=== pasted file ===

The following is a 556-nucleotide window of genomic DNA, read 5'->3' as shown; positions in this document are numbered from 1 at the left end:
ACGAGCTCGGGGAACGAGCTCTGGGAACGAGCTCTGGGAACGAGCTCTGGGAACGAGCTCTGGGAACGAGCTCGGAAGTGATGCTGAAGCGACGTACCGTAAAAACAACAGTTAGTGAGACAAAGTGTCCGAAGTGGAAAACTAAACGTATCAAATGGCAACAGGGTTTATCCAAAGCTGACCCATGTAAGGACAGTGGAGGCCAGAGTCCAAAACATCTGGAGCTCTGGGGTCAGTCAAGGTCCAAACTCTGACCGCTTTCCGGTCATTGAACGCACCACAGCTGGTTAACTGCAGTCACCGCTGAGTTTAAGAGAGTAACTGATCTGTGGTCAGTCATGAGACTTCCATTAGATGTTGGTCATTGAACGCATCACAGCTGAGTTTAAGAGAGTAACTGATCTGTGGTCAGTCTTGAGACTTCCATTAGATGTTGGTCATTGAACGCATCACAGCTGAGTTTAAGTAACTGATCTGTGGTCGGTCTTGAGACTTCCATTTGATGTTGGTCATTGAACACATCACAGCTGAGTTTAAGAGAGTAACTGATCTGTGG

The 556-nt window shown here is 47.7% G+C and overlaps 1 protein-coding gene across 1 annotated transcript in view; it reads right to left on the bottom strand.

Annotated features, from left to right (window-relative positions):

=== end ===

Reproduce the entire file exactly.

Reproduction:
The following is a 556-nucleotide window of genomic DNA, read 5'->3' as shown; positions in this document are numbered from 1 at the left end:
ACGAGCTCGGGGAACGAGCTCTGGGAACGAGCTCTGGGAACGAGCTCTGGGAACGAGCTCTGGGAACGAGCTCGGAAGTGATGCTGAAGCGACGTACCGTAAAAACAACAGTTAGTGAGACAAAGTGTCCGAAGTGGAAAACTAAACGTATCAAATGGCAACAGGGTTTATCCAAAGCTGACCCATGTAAGGACAGTGGAGGCCAGAGTCCAAAACATCTGGAGCTCTGGGGTCAGTCAAGGTCCAAACTCTGACCGCTTTCCGGTCATTGAACGCACCACAGCTGGTTAACTGCAGTCACCGCTGAGTTTAAGAGAGTAACTGATCTGTGGTCAGTCATGAGACTTCCATTAGATGTTGGTCATTGAACGCATCACAGCTGAGTTTAAGAGAGTAACTGATCTGTGGTCAGTCTTGAGACTTCCATTAGATGTTGGTCATTGAACGCATCACAGCTGAGTTTAAGTAACTGATCTGTGGTCGGTCTTGAGACTTCCATTTGATGTTGGTCATTGAACACATCACAGCTGAGTTTAAGAGAGTAACTGATCTGTGG

The 556-nt window shown here is 47.7% G+C and overlaps 1 protein-coding gene across 1 annotated transcript in view; it reads right to left on the bottom strand.

Annotated features, from left to right (window-relative positions):